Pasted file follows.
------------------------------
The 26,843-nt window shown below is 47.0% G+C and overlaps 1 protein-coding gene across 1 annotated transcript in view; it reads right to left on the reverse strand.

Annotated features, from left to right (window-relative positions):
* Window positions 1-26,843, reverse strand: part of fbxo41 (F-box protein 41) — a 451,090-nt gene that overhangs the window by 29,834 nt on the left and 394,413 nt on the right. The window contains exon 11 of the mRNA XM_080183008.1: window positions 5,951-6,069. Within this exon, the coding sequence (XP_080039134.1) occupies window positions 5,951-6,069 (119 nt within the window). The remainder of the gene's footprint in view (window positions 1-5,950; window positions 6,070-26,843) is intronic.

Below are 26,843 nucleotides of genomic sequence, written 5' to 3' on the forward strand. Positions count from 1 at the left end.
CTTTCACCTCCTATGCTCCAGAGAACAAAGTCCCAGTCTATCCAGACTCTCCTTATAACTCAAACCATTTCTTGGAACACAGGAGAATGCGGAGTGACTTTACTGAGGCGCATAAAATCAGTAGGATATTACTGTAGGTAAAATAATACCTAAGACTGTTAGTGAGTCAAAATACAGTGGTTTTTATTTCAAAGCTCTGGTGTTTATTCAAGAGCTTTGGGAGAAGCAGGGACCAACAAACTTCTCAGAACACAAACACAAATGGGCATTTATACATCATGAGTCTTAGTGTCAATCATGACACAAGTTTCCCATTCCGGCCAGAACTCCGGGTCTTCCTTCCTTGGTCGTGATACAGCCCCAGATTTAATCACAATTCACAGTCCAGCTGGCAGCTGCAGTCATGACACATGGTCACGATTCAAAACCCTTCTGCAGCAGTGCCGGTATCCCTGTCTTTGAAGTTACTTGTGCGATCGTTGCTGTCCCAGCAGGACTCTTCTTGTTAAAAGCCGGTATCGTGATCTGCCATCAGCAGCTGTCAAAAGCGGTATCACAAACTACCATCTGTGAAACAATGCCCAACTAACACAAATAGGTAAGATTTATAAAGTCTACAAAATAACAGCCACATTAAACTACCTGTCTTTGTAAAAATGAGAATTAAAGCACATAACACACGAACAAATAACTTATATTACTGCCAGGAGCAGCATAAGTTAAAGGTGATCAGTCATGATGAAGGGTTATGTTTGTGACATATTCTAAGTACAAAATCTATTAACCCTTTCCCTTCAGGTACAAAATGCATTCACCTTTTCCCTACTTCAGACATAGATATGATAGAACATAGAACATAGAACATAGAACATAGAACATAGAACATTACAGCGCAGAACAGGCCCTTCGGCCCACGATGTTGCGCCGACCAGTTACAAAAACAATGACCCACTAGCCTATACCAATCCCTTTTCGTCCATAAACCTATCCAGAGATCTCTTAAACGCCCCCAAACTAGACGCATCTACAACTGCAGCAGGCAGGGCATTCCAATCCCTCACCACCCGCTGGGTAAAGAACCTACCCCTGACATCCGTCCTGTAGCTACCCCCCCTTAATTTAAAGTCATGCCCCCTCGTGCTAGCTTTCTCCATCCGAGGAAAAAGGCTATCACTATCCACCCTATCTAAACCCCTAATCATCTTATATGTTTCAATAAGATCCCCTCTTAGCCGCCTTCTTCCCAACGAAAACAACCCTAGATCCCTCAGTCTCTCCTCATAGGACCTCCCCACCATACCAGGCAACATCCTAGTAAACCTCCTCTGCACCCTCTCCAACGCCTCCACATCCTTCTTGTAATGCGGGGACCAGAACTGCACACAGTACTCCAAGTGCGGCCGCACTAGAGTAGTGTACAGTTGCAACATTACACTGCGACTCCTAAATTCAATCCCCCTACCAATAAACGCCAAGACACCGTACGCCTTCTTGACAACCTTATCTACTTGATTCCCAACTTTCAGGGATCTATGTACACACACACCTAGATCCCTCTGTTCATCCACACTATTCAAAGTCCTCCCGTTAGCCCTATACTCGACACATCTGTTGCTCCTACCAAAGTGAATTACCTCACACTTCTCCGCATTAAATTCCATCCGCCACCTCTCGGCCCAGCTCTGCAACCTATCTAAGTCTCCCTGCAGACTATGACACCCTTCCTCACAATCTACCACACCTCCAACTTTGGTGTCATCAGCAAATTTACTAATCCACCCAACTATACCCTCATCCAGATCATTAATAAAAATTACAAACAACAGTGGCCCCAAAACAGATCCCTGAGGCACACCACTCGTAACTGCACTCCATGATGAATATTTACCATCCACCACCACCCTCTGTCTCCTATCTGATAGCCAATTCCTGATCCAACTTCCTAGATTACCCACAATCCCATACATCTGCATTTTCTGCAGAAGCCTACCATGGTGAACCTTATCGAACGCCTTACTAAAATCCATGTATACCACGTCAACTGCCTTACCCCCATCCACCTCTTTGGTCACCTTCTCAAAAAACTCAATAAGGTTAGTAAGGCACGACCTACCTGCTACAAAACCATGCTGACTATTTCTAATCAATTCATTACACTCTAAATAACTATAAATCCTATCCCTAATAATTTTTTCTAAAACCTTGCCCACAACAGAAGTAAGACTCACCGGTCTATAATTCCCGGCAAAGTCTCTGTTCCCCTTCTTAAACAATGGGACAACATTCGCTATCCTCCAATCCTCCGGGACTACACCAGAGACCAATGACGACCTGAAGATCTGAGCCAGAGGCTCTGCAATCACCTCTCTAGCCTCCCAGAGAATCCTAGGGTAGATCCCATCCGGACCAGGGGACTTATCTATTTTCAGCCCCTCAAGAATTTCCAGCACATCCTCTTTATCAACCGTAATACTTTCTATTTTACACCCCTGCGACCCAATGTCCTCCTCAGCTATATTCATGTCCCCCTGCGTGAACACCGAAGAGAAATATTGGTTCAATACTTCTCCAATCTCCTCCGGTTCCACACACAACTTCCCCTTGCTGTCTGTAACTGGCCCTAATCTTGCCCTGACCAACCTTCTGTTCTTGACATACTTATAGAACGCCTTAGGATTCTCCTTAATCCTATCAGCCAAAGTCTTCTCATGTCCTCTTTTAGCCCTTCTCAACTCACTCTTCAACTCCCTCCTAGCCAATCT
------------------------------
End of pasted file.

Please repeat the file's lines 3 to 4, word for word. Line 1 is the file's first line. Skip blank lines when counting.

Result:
* Window positions 1-26,843, reverse strand: part of fbxo41 (F-box protein 41) — a 451,090-nt gene that overhangs the window by 29,834 nt on the left and 394,413 nt on the right. The window contains exon 11 of the mRNA XM_080183008.1: window positions 5,951-6,069. Within this exon, the coding sequence (XP_080039134.1) occupies window positions 5,951-6,069 (119 nt within the window). The remainder of the gene's footprint in view (window positions 1-5,950; window positions 6,070-26,843) is intronic.

Below are 26,843 nucleotides of genomic sequence, written 5' to 3' on the forward strand. Positions count from 1 at the left end.